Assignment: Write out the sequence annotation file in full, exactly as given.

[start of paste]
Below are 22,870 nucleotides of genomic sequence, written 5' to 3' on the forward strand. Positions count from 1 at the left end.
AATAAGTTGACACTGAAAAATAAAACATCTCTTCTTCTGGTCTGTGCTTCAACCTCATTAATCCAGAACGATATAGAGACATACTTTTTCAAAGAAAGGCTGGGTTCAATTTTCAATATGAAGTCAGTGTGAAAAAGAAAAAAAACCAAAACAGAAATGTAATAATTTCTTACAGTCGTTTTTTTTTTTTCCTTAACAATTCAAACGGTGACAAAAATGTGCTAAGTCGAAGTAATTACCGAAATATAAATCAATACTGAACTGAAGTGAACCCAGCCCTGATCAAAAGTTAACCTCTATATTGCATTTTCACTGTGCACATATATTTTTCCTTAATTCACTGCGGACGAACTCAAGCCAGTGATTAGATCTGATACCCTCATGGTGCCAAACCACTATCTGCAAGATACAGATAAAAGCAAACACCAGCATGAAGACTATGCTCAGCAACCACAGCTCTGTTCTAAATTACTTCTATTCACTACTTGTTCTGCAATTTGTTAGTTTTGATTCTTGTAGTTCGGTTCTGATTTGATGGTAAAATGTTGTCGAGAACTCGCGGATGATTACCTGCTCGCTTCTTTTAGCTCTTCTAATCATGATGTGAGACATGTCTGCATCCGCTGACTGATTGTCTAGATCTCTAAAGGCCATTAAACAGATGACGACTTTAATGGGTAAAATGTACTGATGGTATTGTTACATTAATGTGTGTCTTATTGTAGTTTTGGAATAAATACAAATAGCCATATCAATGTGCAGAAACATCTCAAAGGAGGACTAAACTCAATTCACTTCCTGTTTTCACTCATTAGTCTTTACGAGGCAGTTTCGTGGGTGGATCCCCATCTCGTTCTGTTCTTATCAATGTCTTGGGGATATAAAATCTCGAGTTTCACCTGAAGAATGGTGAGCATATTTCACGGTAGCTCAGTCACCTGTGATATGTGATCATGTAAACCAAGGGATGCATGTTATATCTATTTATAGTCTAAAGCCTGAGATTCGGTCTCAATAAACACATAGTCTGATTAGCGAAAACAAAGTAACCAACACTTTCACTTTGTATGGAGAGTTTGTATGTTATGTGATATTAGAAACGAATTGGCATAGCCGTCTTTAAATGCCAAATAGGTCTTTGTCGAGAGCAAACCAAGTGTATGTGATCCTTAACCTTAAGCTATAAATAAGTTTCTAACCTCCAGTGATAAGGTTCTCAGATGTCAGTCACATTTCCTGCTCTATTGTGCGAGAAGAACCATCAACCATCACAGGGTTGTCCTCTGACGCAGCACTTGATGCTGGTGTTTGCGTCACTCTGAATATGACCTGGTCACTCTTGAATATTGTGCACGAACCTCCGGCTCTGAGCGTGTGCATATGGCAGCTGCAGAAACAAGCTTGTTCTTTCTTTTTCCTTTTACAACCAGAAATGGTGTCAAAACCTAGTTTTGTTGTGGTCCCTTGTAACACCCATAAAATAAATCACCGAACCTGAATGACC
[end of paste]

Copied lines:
Below are 22,870 nucleotides of genomic sequence, written 5' to 3' on the forward strand. Positions count from 1 at the left end.
AATAAGTTGACACTGAAAAATAAAACATCTCTTCTTCTGGTCTGTGCTTCAACCTCATTAATCCAGAACGATATAGAGACATACTTTTTCAAAGAAAGGCTGGGTTCAATTTTCAATATGAAGTCAGTGTGAAAAAGAAAAAAAACCAAAACAGAAATGTAATAATTTCTTACAGTCGTTTTTTTTTTTTCCTTAACAATTCAAACGGTGACAAAAATGTGCTAAGTCGAAGTAATTACCGAAATATAAATCAATACTGAACTGAAGTGAACCCAGCCCTGATCAAAAGTTAACCTCTATATTGCATTTTCACTGTGCACATATATTTTTCCTTAATTCACTGCGGACGAACTCAAGCCAGTGATTAGATCTGATACCCTCATGGTGCCAAACCACTATCTGCAAGATACAGATAAAAGCAAACACCAGCATGAAGACTATGCTCAGCAACCACAGCTCTGTTCTAAATTACTTCTATTCACTACTTGTTCTGCAATTTGTTAGTTTTGATTCTTGTAGTTCGGTTCTGATTTGATGGTAAAATGTTGTCGAGAACTCGCGGATGATTACCTGCTCGCTTCTTTTAGCTCTTCTAATCATGATGTGAGACATGTCTGCATCCGCTGACTGATTGTCTAGATCTCTAAAGGCCATTAAACAGATGACGACTTTAATGGGTAAAATGTACTGATGGTATTGTTACATTAATGTGTGTCTTATTGTAGTTTTGGAATAAATACAAATAGCCATATCAATGTGCAGAAACATCTCAAAGGAGGACTAAACTCAATTCACTTCCTGTTTTCACTCATTAGTCTTTACGAGGCAGTTTCGTGGGTGGATCCCCATCTCGTTCTGTTCTTATCAATGTCTTGGGGATATAAAATCTCGAGTTTCACCTGAAGAATGGTGAGCATATTTCACGGTAGCTCAGTCACCTGTGATATGTGATCATGTAAACCAAGGGATGCATGTTATATCTATTTATAGTCTAAAGCCTGAGATTCGGTCTCAATAAACACATAGTCTGATTAGCGAAAACAAAGTAACCAACACTTTCACTTTGTATGGAGAGTTTGTATGTTATGTGATATTAGAAACGAATTGGCATAGCCGTCTTTAAATGCCAAATAGGTCTTTGTCGAGAGCAAACCAAGTGTATGTGATCCTTAACCTTAAGCTATAAATAAGTTTCTAACCTCCAGTGATAAGGTTCTCAGATGTCAGTCACATTTCCTGCTCTATTGTGCGAGAAGAACCATCAACCATCACAGGGTTGTCCTCTGACGCAGCACTTGATGCTGGTGTTTGCGTCACTCTGAATATGACCTGGTCACTCTTGAATATTGTGCACGAACCTCCGGCTCTGAGCGTGTGCATATGGCAGCTGCAGAAACAAGCTTGTTCTTTCTTTTTCCTTTTACAACCAGAAATGGTGTCAAAACCTAGTTTTGTTGTGGTCCCTTGTAACACCCATAAAATAAATCACCGAACCTGAATGACC